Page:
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Evaluation of Peripheral Morphine Analgesia for Lumpectomy and Axillary Node Dissection: A Randomized, Double-Blind, Placebo-Controlled Study
  1. Anthony Yarussi, M.D.,
  2. Robert Sands, M.D.,
  3. Stephen Edge, M.D.,
  4. Mark J. Lema, M.D., Ph.D. and
  5. Oscar A. de Leon-Casasola, M.D.
  1. From the Departments of Anesthesiology, Pain Medicine, Critical Care Medicine, and Surgical Oncology, Rosewell Park Cancer Institute, State University of New York, Buffalo, New York.
  1. Reprint requests: Oscar A. de Leon-Casasola, M.D., Roswell Park Cancer Institute, Elm and Carlton Streets, Buffalo, NY, 14263.


Background and Objectives. Morphine may elicit potent antinociceptive effects by binding and activating peripheral opioid receptors. However, the results in clinical studies have varied. We examined the postoperative analgesic effects of incisional morphine in patients undergoing lumpectomies and axillary node dissections for breast cancer. For this purpose, a concentration of morphine within the range (0.25-0.6%) of those utilized in previous studies for postarthroscopy analgesia was chosen (0.6%).

Methods. Forty-five patients scheduled to undergo a lumpectomy and axillary node dissections for breast cancer were enrolled in this study after receiving Ethics Committee approval and patient consent. Patients were randomized to undergo irrigation of the surgical sites for 5 minutes prior to skin closure with 6 mg morphine diluted in 100 mL 0.9% normal saline (NS) and placebo intramuscular (IM) (peripheral MS group), 100 mL of 0.9% NS alone and placebo IM (placebo group), or 100 mL of 0.9% NS and 6 mg morphine IM in the deltoid muscle (IM MS group) in a double-blind fashion. In the post-anesthesia care unit, patients received fentanyl via a patient-controlled analgesia (PCA) device programmed to deliver 25 μg every 10 minutes to a maximum dose of 150 μg/h. Patients were evaluated for pain using a visual analog scale card from 0-10, opioid consumption, and incidences of side effects at 2, 6, 12, 18, and 24 hours after surgery.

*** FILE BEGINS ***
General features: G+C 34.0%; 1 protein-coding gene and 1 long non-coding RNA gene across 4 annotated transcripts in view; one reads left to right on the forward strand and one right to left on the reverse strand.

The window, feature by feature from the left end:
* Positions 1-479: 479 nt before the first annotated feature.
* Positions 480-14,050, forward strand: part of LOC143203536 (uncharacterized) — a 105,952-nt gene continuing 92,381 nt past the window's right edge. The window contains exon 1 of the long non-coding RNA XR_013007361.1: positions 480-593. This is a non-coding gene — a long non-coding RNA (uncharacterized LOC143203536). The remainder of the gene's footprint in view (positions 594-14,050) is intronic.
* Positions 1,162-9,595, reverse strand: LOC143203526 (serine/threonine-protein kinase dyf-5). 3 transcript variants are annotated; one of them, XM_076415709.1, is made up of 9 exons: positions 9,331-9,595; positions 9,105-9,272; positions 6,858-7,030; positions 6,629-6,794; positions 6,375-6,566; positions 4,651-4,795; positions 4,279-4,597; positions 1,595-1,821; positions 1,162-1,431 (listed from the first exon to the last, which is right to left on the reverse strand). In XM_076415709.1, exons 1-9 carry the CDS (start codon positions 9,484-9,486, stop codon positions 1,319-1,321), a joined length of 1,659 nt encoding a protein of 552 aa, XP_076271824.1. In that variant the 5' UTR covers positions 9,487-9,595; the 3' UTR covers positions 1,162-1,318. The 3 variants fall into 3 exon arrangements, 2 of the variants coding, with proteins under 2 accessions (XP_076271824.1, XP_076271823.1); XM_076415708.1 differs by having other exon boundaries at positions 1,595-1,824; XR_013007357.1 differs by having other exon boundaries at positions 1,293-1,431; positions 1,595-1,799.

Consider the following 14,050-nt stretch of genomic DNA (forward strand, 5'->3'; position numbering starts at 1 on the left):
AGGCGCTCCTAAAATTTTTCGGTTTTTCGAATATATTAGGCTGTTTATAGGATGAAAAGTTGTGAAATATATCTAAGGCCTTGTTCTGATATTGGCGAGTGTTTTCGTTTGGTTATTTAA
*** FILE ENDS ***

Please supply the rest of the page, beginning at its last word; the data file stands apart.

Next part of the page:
Results. All patients had adequate analgesia at rest and during arm movement with visual analog pain scores (VAPS) <3/10 throughout the study period. There were no significant differences in demographics, total fentanyl consumption (500 vs. 475 vs 933 μg, respectively; P = .2), VAPS at rest and during arm movement as well as fentanyl consumption at the different evaluation points among the three groups.

Conclusions. These results suggest that under the conditions of the study protocol, there is no value in utilizing morphine in solution at the surgical site for postoperative lumpectomy and axillary node dissection analgesia.

  • pain
  • peripheral opioids
  • postoperative analgesics
  • morphine
  • axillary node dissection.

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